A Face In The Crowd, Features

White Chocolate – Who Says White Guys Can’t Whine?

Image of Josh (right) having fun. [PHOTO: Rochelle Gonzales]

TYPICALLY, when you hear “White Chocolate”, you think of a tasty Cadbury’s treat, but these days, if you hear that name, you immediately smile and think of my FITC.

Josh Butler is his real name, and the nickname, you will find, is perfectly fitting, because not only is he good-looking and physically fit, but he also has a waist like a snake, knows how to use it and is nowhere near shy. Did I mention that he’s white?

Image of Josh (right) having fun. [PHOTO: Rochelle Gonzales]
Josh (right) having fun. [PHOTO: Rochelle Gonzales]

Butler has been the highlight of local fètes all over, especially when music from the Dennery Segment is played — this is when the dancer in him breaks free.

Butler describes himself as an “anti-stoosh” extrovert who loves going out and interacting with people.

Originally from Hampshire, England, Butler is currently employed at a local hotel as an activities coordinator for the past eight months.

In between fits of laughter of his wit and charm, and after getting over the shock of the way his personality has adapted to island life, here is what he had to say.

The VOICE: You have made a name for yourself (literally) for being a white guy with the waist of a black guy. Where, when and how did you learn to dance like that?

Butler: The big secret is that this isn’t my first time on the island. I’ve always been a quick learner and having been here four times as a visitor, I’ve picked up different parts of the culture. Each year I came, I saw something new, something crazier. The first year, I was first introduced to whining, the second year was the Dennery Segment and Soca etc. As soon as I reached St. Lucia, I fell in love. I would come to St. Lucia and ask people for all the songs, go home and play them in my car — even when my friends back home disapproved, I kept listening. This eventually helped me to learn the words to the songs. But the dancing side of it, I think I’ve always had it; it took some practice to get to how I am now but I always had the base layer to dance.

The VOICE: You’ve also developed a huge following of late. What do you think of the attention?

Butler: Honestly, I like the attention. It’s always been in me to be an entertainer so when I see people enjoying my dancing, it gives me a sense or reward. Attention isn’t always great, though. I’ve had my fair share of bad attention since I’ve been here but I chose to ignore it and it has been massively outweighed by positive attention and good vibes. The majority of people that I have met have been incredibly supportive, giving me endless opportunities and good advice. But being an extrovert, I love the attention.

The VOICE: What is it about the music that drives you?

Butler: I honestly don’t know what it is. You have to experience a real crazy Dennery Segment in a fète where everyone is just getting on bad to fully understand the vibe of the music. The “riddim” of the songs and also some of the lyrics just make you feel a kinda way that you want to throw all good behaviour out of the window. I could have not slept or ate for 2 days and about to pass out on the floor, so long as Dennery Segment plays, my body will find the energy to dance and go crazy. There have been several times that I’ve been at a fète and I just wanted to go home, but as soon as “kuduro” plays I’m in the middle causing a scene.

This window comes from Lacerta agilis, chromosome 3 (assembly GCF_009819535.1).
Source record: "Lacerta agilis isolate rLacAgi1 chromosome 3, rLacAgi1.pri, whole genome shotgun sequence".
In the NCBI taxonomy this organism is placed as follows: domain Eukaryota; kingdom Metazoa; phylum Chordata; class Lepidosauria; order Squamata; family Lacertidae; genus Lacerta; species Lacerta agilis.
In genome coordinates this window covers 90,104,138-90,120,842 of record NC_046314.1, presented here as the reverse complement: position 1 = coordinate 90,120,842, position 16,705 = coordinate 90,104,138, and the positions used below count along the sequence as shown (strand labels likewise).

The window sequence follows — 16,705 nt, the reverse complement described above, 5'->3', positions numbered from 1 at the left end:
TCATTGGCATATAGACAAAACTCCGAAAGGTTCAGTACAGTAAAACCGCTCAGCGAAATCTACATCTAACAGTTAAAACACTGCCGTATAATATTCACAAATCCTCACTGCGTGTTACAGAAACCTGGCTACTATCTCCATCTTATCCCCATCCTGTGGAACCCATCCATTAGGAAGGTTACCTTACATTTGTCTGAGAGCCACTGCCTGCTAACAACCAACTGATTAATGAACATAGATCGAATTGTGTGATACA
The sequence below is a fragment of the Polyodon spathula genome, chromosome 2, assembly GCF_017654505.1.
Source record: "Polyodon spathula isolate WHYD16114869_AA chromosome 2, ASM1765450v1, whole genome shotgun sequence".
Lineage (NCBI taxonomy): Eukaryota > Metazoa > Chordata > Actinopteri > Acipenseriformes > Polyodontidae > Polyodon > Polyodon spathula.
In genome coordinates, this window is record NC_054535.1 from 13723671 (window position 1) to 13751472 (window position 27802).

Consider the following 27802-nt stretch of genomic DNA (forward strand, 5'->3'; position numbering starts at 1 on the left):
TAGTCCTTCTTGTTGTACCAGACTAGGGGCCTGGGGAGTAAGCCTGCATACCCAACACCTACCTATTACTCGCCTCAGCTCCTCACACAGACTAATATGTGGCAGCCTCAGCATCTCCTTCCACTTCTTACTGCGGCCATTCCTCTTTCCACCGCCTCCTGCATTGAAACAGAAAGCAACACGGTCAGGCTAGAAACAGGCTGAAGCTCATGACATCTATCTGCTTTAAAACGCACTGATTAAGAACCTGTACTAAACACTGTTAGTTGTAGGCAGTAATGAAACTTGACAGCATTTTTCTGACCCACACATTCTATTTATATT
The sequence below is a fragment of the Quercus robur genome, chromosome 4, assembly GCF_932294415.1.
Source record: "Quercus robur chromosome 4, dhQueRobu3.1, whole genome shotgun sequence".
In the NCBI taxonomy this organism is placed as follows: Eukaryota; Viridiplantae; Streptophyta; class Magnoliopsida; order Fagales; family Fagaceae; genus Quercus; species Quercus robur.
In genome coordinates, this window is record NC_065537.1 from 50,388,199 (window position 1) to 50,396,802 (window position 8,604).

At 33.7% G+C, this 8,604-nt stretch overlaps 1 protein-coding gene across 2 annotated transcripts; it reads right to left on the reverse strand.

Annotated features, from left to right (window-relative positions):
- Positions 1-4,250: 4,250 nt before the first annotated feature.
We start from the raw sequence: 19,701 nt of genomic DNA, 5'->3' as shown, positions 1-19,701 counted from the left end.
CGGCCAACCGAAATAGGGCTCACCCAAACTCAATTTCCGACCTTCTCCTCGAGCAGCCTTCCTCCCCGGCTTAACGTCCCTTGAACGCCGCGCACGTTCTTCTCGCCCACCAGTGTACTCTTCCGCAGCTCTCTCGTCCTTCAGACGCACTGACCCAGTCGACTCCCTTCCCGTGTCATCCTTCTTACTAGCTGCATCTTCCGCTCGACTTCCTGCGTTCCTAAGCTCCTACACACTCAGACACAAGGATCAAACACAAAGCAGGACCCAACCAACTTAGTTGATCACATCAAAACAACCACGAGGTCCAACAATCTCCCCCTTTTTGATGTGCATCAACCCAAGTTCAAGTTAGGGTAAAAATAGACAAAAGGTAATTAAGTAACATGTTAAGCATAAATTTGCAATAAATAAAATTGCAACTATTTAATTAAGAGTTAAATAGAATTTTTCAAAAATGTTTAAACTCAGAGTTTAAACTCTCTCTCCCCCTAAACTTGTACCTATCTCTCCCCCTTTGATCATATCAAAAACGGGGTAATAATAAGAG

The VOICE: What do you think of the common saying that white people can’t dance?

Butler: I actually agree with that statement. Surprising? Maybe, but honestly the majority of white people cannot dance and, of course, I actually have that to thank for the attention I get. If all white people could whine and go down and make their bumpers catch on fire and be firefighters, I would just be a next fire fighter, and what’s the fun in that?

The VOICE: I think it’s safe to say that you qualify as an honorary Lucian. But with that said, what else have you learned to do while here?

Butler: All that’s left is to apply for my passport; the easy way is to get a wife. So, any takers? (laughs)
I have actually learned a bit of patois while being on island, as I’m a quick learner but the majority I have learned is either song lyrics or inappropriate words. This is going to be an embarrassing one which I’m ashamed about, but I’ve actually learned how to iron my own clothes. I know, I know, it sounds bad but my grandma loves to iron, don’t ask me why but there you go. So I learned how to iron my own clothes

The VOICE: Would you ever consider living here for good?

Butler: I actually have to go home in August to go to school, but I will be back throughout those three years and the plan is to then move back permanently. I feel at home here way too much to let that slip. I would definitely say St. Lucia is my first home and England is my second.

Rochelle entered the Media fraternity in May 2011 as a fresh-faced young woman with a passion for the English language, a thirst for worldly knowledge and a longing to inform the world of what was happening around them, whether it was good or bad.

She began as part of a small news team at Choice Television, which falls under the MediaZone umbrella. She was hired as one of the original members of the newly created Choice News Now team...Read full bio...

 

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